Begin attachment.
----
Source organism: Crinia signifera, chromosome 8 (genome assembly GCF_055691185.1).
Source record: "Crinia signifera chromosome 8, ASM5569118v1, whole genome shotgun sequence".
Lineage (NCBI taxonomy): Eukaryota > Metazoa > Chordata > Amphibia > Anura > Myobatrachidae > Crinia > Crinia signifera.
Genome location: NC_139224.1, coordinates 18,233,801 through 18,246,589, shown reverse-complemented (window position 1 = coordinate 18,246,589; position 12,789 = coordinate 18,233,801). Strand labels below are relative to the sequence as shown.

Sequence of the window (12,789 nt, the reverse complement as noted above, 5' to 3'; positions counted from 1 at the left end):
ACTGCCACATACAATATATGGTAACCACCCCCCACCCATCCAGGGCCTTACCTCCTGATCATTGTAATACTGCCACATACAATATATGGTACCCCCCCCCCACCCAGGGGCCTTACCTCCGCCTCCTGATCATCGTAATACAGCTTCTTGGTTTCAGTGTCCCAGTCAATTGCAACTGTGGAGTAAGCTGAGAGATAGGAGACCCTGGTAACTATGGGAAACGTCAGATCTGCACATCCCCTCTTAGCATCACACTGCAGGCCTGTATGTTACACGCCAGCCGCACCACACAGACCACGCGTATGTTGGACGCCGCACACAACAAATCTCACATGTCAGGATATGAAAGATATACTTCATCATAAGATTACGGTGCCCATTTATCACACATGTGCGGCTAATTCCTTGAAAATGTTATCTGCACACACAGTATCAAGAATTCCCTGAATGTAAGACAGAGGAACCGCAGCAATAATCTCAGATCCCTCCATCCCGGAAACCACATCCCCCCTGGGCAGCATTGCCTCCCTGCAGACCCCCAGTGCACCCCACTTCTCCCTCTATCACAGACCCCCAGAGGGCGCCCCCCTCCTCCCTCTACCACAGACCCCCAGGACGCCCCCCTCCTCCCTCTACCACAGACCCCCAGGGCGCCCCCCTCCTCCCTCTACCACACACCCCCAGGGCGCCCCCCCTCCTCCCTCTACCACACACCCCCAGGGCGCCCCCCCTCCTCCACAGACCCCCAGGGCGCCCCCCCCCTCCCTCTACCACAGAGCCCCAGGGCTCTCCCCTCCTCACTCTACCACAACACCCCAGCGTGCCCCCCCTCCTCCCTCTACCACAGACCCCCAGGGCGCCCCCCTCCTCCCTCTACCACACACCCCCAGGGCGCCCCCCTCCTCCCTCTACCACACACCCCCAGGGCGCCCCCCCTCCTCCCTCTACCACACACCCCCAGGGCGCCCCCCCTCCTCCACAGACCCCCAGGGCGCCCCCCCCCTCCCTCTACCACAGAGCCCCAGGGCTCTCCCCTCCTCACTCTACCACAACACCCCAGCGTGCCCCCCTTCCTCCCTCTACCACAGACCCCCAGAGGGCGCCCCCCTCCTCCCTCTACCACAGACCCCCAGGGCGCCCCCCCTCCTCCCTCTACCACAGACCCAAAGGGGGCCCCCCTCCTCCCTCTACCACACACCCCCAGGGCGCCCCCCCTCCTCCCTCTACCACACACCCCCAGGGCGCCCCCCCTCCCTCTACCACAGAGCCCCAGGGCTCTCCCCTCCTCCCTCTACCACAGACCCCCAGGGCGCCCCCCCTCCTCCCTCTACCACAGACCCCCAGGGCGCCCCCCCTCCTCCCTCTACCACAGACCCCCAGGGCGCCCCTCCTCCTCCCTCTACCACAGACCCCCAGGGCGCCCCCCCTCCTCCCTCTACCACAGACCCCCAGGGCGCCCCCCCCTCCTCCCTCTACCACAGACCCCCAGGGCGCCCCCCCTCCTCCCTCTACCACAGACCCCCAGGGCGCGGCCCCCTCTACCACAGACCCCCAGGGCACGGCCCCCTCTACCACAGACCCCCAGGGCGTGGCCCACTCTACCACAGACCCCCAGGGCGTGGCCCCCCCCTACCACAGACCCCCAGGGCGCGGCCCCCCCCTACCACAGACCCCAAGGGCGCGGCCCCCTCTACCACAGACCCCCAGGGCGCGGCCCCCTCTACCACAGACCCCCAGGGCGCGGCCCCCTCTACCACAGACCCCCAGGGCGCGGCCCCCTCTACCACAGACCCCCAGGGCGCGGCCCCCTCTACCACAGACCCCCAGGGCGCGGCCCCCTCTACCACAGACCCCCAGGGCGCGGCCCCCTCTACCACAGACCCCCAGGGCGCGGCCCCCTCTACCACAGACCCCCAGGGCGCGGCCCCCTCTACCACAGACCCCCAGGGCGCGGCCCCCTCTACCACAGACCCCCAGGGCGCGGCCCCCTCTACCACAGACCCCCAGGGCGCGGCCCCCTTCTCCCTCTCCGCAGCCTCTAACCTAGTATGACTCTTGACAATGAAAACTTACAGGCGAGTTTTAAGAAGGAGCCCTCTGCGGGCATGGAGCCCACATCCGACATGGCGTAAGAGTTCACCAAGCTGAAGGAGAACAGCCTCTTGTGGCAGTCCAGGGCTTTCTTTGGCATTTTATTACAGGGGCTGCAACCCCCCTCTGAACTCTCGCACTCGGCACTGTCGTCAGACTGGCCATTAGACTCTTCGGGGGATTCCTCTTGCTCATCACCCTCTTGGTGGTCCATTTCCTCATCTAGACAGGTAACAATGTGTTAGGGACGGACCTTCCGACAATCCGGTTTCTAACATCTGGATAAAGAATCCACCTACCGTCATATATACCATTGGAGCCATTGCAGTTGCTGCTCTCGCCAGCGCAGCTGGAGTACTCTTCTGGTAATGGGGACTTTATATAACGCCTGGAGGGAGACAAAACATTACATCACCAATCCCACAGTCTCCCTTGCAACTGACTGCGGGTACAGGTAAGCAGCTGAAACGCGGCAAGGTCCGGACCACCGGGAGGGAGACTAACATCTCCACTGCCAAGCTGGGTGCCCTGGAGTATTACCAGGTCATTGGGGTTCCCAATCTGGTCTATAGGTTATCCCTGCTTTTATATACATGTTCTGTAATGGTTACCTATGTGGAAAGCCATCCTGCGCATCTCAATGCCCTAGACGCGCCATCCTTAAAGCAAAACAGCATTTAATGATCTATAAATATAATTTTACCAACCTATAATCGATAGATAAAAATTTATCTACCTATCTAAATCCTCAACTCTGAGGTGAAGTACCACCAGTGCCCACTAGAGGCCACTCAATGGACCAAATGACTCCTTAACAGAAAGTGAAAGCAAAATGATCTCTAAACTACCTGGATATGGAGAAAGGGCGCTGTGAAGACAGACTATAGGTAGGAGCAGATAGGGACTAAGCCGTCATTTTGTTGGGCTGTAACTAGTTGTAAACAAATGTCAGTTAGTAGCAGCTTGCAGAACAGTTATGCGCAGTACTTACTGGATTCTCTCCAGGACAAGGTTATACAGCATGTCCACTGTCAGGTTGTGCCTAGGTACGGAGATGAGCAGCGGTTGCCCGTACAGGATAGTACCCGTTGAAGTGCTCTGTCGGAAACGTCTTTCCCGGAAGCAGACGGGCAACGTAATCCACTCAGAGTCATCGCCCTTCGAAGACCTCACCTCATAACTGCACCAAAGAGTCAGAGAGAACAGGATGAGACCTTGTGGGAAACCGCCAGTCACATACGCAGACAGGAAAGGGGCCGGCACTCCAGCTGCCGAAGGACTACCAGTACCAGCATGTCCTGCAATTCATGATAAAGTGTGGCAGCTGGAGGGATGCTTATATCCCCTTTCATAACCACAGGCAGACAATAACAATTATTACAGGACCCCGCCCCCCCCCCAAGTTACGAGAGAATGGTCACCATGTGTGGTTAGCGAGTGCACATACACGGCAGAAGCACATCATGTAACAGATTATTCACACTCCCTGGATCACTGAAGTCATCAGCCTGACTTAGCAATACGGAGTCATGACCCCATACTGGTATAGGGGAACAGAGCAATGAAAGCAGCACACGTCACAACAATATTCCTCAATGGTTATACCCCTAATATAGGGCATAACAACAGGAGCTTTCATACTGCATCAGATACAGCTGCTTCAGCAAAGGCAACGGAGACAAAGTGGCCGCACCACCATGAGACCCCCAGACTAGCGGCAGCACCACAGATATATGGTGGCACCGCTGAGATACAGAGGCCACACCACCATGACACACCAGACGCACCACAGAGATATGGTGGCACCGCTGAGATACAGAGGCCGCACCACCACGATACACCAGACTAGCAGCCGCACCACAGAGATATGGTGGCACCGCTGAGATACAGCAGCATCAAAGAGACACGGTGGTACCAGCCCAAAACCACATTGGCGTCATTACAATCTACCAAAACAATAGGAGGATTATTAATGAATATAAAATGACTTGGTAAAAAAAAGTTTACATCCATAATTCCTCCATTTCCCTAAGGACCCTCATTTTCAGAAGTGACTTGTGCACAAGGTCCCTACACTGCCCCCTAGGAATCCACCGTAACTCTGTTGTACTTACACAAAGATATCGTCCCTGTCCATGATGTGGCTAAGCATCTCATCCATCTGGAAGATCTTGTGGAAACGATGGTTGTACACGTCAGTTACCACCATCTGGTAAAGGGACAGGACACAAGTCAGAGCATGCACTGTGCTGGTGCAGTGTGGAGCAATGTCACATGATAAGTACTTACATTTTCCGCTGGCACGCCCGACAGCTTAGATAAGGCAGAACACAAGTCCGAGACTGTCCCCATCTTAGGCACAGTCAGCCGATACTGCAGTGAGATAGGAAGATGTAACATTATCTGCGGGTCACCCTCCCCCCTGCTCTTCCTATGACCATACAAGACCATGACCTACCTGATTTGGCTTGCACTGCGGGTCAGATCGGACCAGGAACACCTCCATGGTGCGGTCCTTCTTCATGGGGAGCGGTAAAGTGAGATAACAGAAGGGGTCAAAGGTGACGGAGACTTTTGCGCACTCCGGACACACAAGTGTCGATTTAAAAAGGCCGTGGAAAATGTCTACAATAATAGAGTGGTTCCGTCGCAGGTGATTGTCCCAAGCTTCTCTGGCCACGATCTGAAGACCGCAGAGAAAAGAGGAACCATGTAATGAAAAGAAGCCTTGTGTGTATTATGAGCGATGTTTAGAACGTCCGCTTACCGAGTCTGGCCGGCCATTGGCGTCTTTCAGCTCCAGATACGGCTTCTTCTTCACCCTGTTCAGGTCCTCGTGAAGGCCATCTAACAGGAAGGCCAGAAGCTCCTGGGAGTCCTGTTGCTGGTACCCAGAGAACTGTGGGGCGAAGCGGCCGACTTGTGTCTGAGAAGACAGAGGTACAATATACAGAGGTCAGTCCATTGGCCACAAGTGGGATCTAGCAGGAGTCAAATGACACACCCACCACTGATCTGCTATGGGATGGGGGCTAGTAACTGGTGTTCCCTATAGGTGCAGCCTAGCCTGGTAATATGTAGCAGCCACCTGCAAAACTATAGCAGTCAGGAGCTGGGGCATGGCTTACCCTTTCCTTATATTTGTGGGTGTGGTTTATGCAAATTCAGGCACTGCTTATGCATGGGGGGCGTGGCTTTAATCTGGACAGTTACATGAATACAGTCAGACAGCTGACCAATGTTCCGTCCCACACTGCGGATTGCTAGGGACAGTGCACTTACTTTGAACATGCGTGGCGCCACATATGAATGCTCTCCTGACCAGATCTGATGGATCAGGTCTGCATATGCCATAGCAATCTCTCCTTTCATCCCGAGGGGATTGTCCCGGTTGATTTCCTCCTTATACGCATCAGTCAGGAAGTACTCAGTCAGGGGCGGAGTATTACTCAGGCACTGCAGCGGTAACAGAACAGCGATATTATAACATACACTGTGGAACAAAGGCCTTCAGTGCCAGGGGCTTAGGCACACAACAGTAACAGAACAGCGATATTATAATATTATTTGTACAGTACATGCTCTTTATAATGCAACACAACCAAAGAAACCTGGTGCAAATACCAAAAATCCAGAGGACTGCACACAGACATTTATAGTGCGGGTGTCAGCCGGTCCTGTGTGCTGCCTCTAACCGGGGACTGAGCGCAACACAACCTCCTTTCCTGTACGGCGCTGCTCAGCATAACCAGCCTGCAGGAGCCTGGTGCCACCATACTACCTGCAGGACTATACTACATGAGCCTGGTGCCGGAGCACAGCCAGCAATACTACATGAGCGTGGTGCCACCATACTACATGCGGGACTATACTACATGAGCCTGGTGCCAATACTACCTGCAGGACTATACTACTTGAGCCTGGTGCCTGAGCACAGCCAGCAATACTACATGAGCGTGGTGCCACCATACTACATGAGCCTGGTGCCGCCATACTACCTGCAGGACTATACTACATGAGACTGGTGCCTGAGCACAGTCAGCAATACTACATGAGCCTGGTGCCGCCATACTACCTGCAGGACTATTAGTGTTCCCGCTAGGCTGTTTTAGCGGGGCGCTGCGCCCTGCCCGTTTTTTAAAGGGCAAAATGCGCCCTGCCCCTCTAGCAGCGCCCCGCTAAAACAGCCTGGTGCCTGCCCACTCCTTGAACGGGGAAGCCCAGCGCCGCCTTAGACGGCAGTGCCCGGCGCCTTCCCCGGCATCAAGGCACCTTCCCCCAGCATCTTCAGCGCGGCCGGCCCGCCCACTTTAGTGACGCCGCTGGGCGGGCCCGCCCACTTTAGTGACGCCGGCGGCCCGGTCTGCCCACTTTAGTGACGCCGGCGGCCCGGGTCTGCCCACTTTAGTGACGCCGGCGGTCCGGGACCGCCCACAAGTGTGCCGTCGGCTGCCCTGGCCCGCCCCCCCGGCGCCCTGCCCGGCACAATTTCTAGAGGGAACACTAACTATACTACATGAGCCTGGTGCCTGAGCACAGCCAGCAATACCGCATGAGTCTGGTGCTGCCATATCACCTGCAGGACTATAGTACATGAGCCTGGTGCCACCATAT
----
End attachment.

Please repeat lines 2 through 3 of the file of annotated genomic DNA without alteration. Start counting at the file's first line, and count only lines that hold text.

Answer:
Source record: "Crinia signifera chromosome 8, ASM5569118v1, whole genome shotgun sequence".
Lineage (NCBI taxonomy): Eukaryota > Metazoa > Chordata > Amphibia > Anura > Myobatrachidae > Crinia > Crinia signifera.